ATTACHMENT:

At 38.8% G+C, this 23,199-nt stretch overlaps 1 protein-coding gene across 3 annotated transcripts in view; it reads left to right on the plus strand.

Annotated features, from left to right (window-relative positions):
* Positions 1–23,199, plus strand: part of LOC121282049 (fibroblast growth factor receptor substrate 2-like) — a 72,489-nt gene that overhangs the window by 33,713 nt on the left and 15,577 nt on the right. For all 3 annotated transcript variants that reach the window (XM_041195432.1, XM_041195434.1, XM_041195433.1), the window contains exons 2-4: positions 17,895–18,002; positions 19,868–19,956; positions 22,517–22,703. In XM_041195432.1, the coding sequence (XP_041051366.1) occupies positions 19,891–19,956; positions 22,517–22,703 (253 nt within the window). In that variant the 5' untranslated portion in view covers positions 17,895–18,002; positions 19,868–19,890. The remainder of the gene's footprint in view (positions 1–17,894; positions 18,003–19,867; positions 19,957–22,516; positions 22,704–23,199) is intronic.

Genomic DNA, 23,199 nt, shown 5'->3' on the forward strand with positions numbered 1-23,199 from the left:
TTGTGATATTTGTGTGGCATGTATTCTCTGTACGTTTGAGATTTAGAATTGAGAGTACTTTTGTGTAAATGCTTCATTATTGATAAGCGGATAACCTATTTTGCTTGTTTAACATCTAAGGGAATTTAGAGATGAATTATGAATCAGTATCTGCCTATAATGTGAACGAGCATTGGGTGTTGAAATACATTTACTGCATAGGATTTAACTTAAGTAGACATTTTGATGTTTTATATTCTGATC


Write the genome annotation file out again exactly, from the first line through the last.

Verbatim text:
At 38.8% G+C, this 23,199-nt stretch overlaps 1 protein-coding gene across 3 annotated transcripts in view; it reads left to right on the plus strand.

Annotated features, from left to right (window-relative positions):
* Positions 1–23,199, plus strand: part of LOC121282049 (fibroblast growth factor receptor substrate 2-like) — a 72,489-nt gene that overhangs the window by 33,713 nt on the left and 15,577 nt on the right. For all 3 annotated transcript variants that reach the window (XM_041195432.1, XM_041195434.1, XM_041195433.1), the window contains exons 2-4: positions 17,895–18,002; positions 19,868–19,956; positions 22,517–22,703. In XM_041195432.1, the coding sequence (XP_041051366.1) occupies positions 19,891–19,956; positions 22,517–22,703 (253 nt within the window). In that variant the 5' untranslated portion in view covers positions 17,895–18,002; positions 19,868–19,890. The remainder of the gene's footprint in view (positions 1–17,894; positions 18,003–19,867; positions 19,957–22,516; positions 22,704–23,199) is intronic.

Genomic DNA, 23,199 nt, shown 5'->3' on the forward strand with positions numbered 1-23,199 from the left:
TTGTGATATTTGTGTGGCATGTATTCTCTGTACGTTTGAGATTTAGAATTGAGAGTACTTTTGTGTAAATGCTTCATTATTGATAAGCGGATAACCTATTTTGCTTGTTTAACATCTAAGGGAATTTAGAGATGAATTATGAATCAGTATCTGCCTATAATGTGAACGAGCATTGGGTGTTGAAATACATTTACTGCATAGGATTTAACTTAAGTAGACATTTTGATGTTTTATATTCTGATC